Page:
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[416] enemy held position. My command was increased by the addition of Jenkins' brigade, who here, in the presence of the enemy, allowed themselves to be supplied with but ten rounds of ammunition, although armed with the most approved Enfield musket. I moved this command and W. H. F. Lee's secretly through the woods to a position, and hoped to effect a surprise upon the enemy's rear; but Hampton's and Fitz. Lee's brigades, which had been ordered to follow me, unfortunately debouched into the open ground, disclosing the movement and causing a corresponding movement of a large force of the enemy's cavalry. Having been informed that Generals Hampton and Lee were up, I sent for them to come forward, so that I could show them, at a glance from the elevated ground I held, the situation, and arrange for further operations. My message was so long in finding General Hampton that he never reached me, and General Lee remained, as it was not deemed advisable at the time the message was delivered for both to leave their commands.

Before General Hampton had reached where I was, the enemy had deployed a heavy line of sharpshooters, and were advancing towards our position, which was very strong. Our artillery had, however, left the ,crest, which it was essential for it to occupy, on account of being too short range to compete with the longer range guns of the enemy, but I sent orders for its return. Jenkins' brigade was chiefly employed dismounted, and fought with decided effect until the ten rounds were expended, and then retreated under circumstances of difficulty and exposure, which entailed the loss of valuable men.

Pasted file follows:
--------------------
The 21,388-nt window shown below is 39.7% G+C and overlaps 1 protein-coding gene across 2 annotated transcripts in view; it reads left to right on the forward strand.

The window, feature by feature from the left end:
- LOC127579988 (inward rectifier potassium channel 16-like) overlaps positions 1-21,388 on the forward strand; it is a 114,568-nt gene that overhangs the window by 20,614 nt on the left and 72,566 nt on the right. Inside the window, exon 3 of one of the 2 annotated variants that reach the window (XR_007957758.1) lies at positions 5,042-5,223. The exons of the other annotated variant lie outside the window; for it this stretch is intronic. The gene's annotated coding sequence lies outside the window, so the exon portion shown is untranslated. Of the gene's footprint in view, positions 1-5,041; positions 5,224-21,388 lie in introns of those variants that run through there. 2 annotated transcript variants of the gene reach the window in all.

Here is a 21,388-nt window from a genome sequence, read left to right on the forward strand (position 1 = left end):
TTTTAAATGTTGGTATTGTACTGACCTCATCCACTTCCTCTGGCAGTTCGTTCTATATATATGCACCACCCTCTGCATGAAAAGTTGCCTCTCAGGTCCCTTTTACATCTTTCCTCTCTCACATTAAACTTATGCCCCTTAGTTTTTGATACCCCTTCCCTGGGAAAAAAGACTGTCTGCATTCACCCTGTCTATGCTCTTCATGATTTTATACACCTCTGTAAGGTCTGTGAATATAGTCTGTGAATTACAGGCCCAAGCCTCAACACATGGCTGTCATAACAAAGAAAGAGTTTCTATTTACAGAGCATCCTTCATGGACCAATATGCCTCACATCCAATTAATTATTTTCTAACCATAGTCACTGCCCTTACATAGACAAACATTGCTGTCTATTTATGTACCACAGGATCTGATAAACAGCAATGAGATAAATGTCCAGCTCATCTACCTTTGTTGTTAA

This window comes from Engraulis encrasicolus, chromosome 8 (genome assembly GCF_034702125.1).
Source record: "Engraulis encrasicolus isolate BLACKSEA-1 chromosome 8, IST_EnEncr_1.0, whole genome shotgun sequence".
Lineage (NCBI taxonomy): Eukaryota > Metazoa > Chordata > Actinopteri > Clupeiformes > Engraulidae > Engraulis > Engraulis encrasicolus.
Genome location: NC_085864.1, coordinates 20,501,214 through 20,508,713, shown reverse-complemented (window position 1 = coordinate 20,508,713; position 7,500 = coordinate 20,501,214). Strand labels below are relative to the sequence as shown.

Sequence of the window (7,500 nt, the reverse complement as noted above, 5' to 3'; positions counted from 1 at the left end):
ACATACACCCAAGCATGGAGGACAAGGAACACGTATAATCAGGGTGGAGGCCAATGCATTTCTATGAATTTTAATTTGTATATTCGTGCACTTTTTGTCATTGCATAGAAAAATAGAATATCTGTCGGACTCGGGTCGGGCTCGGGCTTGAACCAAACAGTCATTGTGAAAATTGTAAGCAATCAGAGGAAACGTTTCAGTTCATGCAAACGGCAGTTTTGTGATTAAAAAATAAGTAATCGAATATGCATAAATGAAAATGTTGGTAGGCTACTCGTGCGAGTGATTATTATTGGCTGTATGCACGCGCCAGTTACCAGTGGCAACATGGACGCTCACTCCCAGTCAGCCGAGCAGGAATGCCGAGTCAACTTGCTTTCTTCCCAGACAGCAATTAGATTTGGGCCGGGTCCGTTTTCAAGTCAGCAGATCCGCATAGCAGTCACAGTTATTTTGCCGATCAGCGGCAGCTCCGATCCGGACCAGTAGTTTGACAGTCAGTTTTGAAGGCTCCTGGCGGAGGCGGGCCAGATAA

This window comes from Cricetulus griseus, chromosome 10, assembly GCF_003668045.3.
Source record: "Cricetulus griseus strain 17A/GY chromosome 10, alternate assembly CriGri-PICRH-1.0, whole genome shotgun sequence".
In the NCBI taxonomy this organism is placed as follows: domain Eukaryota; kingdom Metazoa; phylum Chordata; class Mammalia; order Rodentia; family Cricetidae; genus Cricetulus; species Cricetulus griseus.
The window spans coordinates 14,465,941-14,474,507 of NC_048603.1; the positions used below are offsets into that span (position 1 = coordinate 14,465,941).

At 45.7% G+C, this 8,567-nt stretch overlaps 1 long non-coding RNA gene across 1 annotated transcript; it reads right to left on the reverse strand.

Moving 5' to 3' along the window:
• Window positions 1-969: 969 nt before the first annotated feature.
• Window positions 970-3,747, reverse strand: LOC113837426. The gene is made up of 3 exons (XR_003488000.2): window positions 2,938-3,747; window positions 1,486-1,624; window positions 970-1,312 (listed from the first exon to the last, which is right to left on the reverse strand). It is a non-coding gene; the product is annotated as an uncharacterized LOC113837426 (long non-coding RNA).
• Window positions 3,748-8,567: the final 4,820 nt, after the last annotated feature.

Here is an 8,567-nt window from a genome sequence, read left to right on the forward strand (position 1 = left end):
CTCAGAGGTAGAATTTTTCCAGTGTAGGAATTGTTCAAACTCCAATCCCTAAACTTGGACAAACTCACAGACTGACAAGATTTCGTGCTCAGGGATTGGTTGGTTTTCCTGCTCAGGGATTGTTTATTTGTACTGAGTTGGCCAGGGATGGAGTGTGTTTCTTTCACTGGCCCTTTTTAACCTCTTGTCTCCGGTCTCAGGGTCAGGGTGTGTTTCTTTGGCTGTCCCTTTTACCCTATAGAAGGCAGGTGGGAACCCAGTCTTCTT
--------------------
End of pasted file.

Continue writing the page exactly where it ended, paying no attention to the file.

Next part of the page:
The left, where Hampton's and Lee's brigades were, by this time became heavily engaged as dismounted skirmishers.

My plan was to employ the enemy in front with sharpshooters and move a command of cavalry upon their left flank from the position lately held by me; but the falling back of Jenkins' men (that officer was wounded the day previous before reporting to me, and his brigade was now commanded by Colonel Ferguson, Sixteenth Virginia cavalry) caused a like movement of those on the left, and the enemy, sending forward a squadron or two, were about to cut off and capture a portion of our dismounted sharpshooters. To prevent this, I ordered forward the nearest cavalry regiment (one of W. H. F. Lee's), quickly to charge this force of cavalry. It was gallantly done, and about the same time a portion of General Fitz. Lee's command charged on the left — the First

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